Bookmark the following website before you read on:
Having been an entrepreneur for four years relatively early in my career, I am always perplexed by the people I met in the MBA program who joined the program because they wanted to be entrepreneurs. I talked about this negatively in one of my earlier articles « Are MBAs good entrepreneurs? » but in that article I only gave negative opinions without remedies. Today I'd like to introduce an internet resource, entirely free, that offer positiveness for entrepreneur wannabes.
The website I just asked you to bookmark is set up by Sam Altman, the President of Y Combinator. The site contains the video lectures and annotated transcripts of the highly acclaimed startup course at Stanford, CS183B. It's taught by the YC people who have the most comprehensive early-stage statistics, hands-on experiences and therefore advices as well as by hugely successful entrepreneurs and investors who Sam invited to share on specific topics featured as part of a very well structured course.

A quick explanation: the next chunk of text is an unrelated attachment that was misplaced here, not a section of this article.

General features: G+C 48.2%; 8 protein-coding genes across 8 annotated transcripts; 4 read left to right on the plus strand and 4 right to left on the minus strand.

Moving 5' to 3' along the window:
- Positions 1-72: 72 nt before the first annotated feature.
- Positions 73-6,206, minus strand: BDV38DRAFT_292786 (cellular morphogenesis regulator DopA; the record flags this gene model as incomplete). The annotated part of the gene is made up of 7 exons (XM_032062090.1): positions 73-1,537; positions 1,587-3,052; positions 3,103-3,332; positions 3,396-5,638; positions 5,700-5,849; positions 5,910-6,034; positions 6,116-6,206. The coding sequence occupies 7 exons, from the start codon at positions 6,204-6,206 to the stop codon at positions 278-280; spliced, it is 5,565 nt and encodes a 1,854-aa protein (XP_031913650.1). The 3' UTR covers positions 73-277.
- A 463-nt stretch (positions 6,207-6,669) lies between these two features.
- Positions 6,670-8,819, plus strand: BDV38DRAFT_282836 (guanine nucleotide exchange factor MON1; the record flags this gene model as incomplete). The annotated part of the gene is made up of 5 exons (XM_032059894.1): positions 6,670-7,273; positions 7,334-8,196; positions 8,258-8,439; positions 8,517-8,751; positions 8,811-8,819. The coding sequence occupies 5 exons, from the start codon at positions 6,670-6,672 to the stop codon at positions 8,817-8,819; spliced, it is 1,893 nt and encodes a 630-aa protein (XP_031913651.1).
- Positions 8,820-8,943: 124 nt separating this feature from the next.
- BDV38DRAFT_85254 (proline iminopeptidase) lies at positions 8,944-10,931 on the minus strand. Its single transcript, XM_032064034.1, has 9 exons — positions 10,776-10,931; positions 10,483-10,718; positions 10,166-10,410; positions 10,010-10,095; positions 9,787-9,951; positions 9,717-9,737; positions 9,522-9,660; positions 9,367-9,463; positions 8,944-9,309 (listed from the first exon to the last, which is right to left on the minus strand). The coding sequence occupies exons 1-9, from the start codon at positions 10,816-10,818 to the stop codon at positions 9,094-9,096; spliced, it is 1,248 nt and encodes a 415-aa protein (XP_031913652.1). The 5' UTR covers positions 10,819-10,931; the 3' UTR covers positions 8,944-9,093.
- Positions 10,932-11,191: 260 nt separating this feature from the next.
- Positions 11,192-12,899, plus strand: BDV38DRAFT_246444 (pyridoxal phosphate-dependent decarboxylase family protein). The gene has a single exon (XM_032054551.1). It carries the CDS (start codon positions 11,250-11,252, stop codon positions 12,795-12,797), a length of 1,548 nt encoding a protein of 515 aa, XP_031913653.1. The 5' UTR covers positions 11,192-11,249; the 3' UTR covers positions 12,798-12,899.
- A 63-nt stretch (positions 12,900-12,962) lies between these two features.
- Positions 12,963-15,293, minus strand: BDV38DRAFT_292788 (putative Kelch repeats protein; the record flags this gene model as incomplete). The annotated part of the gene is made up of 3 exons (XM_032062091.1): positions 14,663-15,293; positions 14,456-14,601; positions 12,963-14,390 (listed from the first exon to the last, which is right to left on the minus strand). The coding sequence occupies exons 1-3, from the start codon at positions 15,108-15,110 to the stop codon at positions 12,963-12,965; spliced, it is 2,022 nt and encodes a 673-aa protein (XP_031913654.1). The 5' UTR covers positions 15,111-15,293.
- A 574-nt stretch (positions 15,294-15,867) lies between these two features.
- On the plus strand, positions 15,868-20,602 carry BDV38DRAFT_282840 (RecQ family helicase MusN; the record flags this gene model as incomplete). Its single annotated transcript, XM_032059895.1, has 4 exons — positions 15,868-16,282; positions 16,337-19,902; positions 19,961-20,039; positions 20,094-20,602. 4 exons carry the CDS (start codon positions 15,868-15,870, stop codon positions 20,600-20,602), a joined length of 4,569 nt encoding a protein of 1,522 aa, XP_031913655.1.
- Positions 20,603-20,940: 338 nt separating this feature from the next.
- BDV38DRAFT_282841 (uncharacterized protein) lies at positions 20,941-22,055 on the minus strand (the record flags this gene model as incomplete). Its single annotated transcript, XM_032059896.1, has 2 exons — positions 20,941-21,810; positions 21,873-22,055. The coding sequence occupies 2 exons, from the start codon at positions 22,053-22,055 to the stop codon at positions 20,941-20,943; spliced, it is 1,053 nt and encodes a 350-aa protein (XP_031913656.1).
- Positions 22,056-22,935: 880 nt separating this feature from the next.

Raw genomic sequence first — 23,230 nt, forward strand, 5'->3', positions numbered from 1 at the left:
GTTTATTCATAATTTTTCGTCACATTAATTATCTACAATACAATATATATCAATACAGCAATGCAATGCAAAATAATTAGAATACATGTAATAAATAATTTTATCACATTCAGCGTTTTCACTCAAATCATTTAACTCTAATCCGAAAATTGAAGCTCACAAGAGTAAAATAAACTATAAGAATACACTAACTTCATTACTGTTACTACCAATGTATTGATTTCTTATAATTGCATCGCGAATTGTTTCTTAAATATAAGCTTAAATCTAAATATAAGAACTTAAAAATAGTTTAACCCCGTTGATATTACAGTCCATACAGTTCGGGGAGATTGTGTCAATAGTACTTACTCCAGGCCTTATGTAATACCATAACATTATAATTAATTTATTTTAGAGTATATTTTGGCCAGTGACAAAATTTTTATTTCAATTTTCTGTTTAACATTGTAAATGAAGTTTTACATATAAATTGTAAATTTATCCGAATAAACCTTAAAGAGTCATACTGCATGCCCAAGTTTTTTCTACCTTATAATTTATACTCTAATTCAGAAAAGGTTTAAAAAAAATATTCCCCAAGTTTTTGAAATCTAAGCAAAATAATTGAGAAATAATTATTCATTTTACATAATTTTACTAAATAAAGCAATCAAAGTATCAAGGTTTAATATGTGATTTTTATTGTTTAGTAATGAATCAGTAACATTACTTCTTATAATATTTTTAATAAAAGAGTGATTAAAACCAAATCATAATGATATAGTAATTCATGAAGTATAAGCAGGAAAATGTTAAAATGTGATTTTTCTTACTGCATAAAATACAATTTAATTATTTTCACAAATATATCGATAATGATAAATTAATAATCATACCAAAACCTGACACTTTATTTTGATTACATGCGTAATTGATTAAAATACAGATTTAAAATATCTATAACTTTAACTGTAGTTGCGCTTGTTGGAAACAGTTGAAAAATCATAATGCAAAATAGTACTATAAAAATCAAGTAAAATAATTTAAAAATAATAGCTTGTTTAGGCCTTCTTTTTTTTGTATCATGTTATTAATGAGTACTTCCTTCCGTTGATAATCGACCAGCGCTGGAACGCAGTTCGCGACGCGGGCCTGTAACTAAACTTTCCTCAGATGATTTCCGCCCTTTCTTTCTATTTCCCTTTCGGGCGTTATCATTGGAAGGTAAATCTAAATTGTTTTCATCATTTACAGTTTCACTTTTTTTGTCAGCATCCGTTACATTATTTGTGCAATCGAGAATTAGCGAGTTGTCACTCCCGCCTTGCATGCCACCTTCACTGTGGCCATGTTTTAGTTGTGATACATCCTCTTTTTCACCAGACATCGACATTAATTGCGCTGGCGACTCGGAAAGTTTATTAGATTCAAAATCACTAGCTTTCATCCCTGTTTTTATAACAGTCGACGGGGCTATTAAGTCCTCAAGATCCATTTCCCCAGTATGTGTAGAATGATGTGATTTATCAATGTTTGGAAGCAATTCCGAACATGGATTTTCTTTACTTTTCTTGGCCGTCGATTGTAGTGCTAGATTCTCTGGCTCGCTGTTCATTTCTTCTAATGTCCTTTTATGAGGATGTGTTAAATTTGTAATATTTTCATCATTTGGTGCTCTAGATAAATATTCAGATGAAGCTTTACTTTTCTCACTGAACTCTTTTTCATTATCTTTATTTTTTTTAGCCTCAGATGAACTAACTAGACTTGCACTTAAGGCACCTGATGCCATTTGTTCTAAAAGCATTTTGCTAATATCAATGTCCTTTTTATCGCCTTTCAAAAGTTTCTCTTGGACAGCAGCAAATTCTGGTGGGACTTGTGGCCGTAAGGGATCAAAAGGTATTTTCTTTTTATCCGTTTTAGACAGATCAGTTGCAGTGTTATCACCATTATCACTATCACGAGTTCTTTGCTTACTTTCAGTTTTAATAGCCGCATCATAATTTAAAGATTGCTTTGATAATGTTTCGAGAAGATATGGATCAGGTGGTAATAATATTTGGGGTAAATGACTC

And did I mention that it's free?
At the risk of angering my fellow MBA classmates, frankly I don't really see the point of going through an MBA program to become entrepreneurs. It's more often a liability than an asset. In fact, CS183B is taught at undergrade level. And if you absolutely want to become an entrepreneur, it's always better to use that 50,000€ – or in the case of the top US programs, twice of that amount – you've worked so hard to save and the precious two school years to start your company already.
You might feel clueless at first but today there are a lot of resources on the Internet that you could tap into, including this totally free CS183B website. There are also many conferences where you could great people like you, such as the recently concluded Web Summit in Dublin, Ireland, the cost of which is much lower than an MBA networking trip to Portofino, Italy to sail with the other MBAs in crappy Fall weathers and to get stupidly drunk at the parties every single night.
Heck! Use that 50,000€ to build a working prototype of your idea to get into a great accelerator like Y Combinator. It will definitely gain you access to much better networks of mentors, co-founders, engineers and fellow entreprenurs than the party-oriented chunks you're gonna meet at an MBA program, whether it's Harvard Business School or not.
In any case, you don't really need to enter an MBA program. If anything, you might wanna avoid it, seriously.